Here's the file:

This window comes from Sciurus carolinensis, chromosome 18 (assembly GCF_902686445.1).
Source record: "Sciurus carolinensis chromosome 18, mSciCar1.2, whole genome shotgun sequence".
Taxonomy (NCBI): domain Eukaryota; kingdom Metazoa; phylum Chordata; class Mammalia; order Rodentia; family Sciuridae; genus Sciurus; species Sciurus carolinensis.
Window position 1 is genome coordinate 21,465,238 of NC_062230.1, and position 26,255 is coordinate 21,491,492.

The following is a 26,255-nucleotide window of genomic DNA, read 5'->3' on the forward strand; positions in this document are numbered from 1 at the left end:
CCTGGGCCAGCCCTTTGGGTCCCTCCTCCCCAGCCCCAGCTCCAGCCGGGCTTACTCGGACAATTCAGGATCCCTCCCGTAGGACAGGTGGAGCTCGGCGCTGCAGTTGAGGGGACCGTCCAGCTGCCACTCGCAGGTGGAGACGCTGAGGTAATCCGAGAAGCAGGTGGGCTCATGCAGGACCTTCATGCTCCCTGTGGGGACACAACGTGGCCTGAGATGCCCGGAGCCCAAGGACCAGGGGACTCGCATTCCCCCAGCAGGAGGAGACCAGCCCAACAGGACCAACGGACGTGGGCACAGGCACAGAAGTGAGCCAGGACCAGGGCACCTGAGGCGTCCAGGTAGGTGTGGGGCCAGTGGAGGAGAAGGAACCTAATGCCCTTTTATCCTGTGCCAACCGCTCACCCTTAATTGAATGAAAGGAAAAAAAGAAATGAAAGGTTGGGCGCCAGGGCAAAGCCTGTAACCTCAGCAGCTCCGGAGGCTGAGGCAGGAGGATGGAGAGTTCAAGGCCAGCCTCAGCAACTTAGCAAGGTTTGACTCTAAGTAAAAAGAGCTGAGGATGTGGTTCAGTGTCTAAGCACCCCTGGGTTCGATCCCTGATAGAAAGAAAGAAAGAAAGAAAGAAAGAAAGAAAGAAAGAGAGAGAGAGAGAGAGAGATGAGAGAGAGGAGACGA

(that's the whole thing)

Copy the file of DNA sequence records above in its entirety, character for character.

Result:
This window comes from Sciurus carolinensis, chromosome 18 (assembly GCF_902686445.1).
Source record: "Sciurus carolinensis chromosome 18, mSciCar1.2, whole genome shotgun sequence".
Taxonomy (NCBI): domain Eukaryota; kingdom Metazoa; phylum Chordata; class Mammalia; order Rodentia; family Sciuridae; genus Sciurus; species Sciurus carolinensis.
Window position 1 is genome coordinate 21,465,238 of NC_062230.1, and position 26,255 is coordinate 21,491,492.

The following is a 26,255-nucleotide window of genomic DNA, read 5'->3' on the forward strand; positions in this document are numbered from 1 at the left end:
CCTGGGCCAGCCCTTTGGGTCCCTCCTCCCCAGCCCCAGCTCCAGCCGGGCTTACTCGGACAATTCAGGATCCCTCCCGTAGGACAGGTGGAGCTCGGCGCTGCAGTTGAGGGGACCGTCCAGCTGCCACTCGCAGGTGGAGACGCTGAGGTAATCCGAGAAGCAGGTGGGCTCATGCAGGACCTTCATGCTCCCTGTGGGGACACAACGTGGCCTGAGATGCCCGGAGCCCAAGGACCAGGGGACTCGCATTCCCCCAGCAGGAGGAGACCAGCCCAACAGGACCAACGGACGTGGGCACAGGCACAGAAGTGAGCCAGGACCAGGGCACCTGAGGCGTCCAGGTAGGTGTGGGGCCAGTGGAGGAGAAGGAACCTAATGCCCTTTTATCCTGTGCCAACCGCTCACCCTTAATTGAATGAAAGGAAAAAAAGAAATGAAAGGTTGGGCGCCAGGGCAAAGCCTGTAACCTCAGCAGCTCCGGAGGCTGAGGCAGGAGGATGGAGAGTTCAAGGCCAGCCTCAGCAACTTAGCAAGGTTTGACTCTAAGTAAAAAGAGCTGAGGATGTGGTTCAGTGTCTAAGCACCCCTGGGTTCGATCCCTGATAGAAAGAAAGAAAGAAAGAAAGAAAGAAAGAAAGAAAGAGAGAGAGAGAGAGAGAGATGAGAGAGAGGAGACGA